@ sharetrader. Anybody can construct any sort of list they like. Good thing. Your input is to vote for the list or not. Simple, don't like the list, don't voter for it. They get the message.

that's why I can never vote national as they have a former spy on their list

"As ever I think the housing market will be real important in setting the mood of the nation over the next year"

Bit of a worry when the housing market determines the mood of the nation! Wouldn't it be much better if we just back the All Blacks or something?

Or we could actually just focus on what we can control and become more productive?

And house prices are only up because interest rates keep falling - so are you saying in a non-direct way that NZ mood is determined by falling interest rates and increased levels of debt? (this sounds insane to me...)

Surely our optimism for the future comes from our thinking of the good things we are going to do (products and services provided) for one another, instead of the setting of a cash rate? But if our well being is just based upon the price of our home or our rental portfolio, one needs to question our moral character as a nation.

...standing in front of the bathroom mirror shouting "boo!" at our reflections"

The doomie gloomie's favourite pastime. They also like to scare themselves by pretending that Ashley Church is hiding in their closet after dark.

I agree with you David that the election could be close run, though Labour could still turn things around quite easily and pull the rabbit out of the hat and improve things for Kiwibuild and our economy over all.

There is a very simply solution "Create Tax Revenue from Overseas Property Investors and use the profits for Kiwibuild". We just need and Empty Homes Tax for our larger cities such as Auckland which has the highest concentration of empty dwellings, currently 39,393.

Auckland clearly needs to follow Vancouver's successful example with their Vacant Homes Tax at 1% of their overall value, that would probably fund our Kiwi builds in their first year mostly funded by this tax. We know the majority of those paying the new tax would be Overseas Investors. Anyone who can afford to leave their homes empty in Auckland, can certainly afford to pay an extra tax on it otherwise they can simply sell or rent it out.
Financial Post article: Vancouver to rake in $30 million from empty homes tax in first year.
https://business.financialpost.com/real-estate/vancouver-to-rake-in-30-m...

But the problem is with this is that it might have the intention to cause house prices to fall and as we have seen, any policy that may cause house prices to fall is politically unpalatable (capital gains tax...).

Not necessarily, you would be surprised to see how much Overseas Investors are willing to pay to hold on to their boltholes. There are lots of other cities that also have an Empty Homes Tax including Paris. Article from Better Dwelling: Vacant Homes Are A Global Epidemic, And Paris Is Fighting It With A 60% Tax. https://betterdwelling.com/vacant-homes-global-epidemic-paris-fighting-6...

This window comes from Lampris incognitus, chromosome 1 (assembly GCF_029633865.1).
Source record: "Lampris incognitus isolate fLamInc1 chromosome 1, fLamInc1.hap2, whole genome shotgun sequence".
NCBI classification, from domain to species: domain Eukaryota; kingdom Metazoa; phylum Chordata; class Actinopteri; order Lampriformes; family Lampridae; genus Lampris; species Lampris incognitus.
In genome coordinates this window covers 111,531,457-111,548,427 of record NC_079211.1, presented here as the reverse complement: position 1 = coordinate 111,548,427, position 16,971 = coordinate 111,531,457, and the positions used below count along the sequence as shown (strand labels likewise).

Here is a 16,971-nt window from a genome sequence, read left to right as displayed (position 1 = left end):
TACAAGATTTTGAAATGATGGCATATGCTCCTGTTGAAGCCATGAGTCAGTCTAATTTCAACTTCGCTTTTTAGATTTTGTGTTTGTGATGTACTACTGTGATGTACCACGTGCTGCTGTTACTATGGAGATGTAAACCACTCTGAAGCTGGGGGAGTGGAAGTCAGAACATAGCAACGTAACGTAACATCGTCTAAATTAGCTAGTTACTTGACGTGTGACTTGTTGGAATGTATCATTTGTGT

I wonder if the year of non delivery has been somewhat deliberate. Isn't it best to achieve everything in the election year rather than the years beforehand? It would make sense to get the left wing policies (free electricity, free education, etc) in place early so they would be forgotten by the important centre voters and then leave the centre policies (housing, transport, etc) until closer to the election.

So there it is. Kiwibuild, regional development fund etc deliverables all intentionally deferred to the year after the year of delivery as part of a cunning master plan by the dear leader. Repent ye doubters.

The economy has held up pretty well, and in the end that is key to winning elections. Any hint of recession and the Coalition are toast. After this year of delivery 2020 will, as usual, be the year of the bribe - Coalition have been softening us up for a borrow and spend splurge where they will finally commit to building some infrastructure after sitting on their hands for 2 years. Pity they have done nothing to address the massive regulatory driven escalation in house building costs, (per m² cost up 200% in 20 years vs just 50% inflation).

Ditto

I'm surprised so many were surprised the OCR was held! The double cut "got out ahead of these things" as he said. Now look at the"confidence". Orr got exactly what he wanted. Top leadership.

This Government has been an unmitigated disaster for all New Zealanders .

Its , arguably , the worst Government in living memory .

It has failed on every count, not met or implemented one single election promise .

The members of the coalition can be likened to a herd of cats

Boatman, why do you say arguably?

Here's a thought ............

Our august leaders take more from us as in taxes a % of GDP than the Aussie Government does over the ditch

Our Government clearly does not need all this money , they have a budget surplus , so they are not spending it .

We have something called the working poor ............people too poor to feed their families properly, to the point we give some back in a complicated and expensive -to manage money- go- round called Working for Families , and by the way WFF is a disincentive to working more , so we rely in giving visa's to migrants to fill the jobs.

Why not just take LESS TAX from the worker and let people keep more of their hard -earned money ?

It would be cheaper to manage , easier to understand and much fairer on those souls who must feel awful when they have to go cap-in -hand to WINZ to beg for an accommodation supplement or rent subsidy

We have working poor in large part because of mismanagement of the housing situation over the last decades. I.e. the very thing that John Key campaigned on addressing and then pretended for the next decade was no problem at all.

Labour need to find their courage to act, but it's not like National provides a viable alternative at present to address this situation.

This election is going to be exhausting...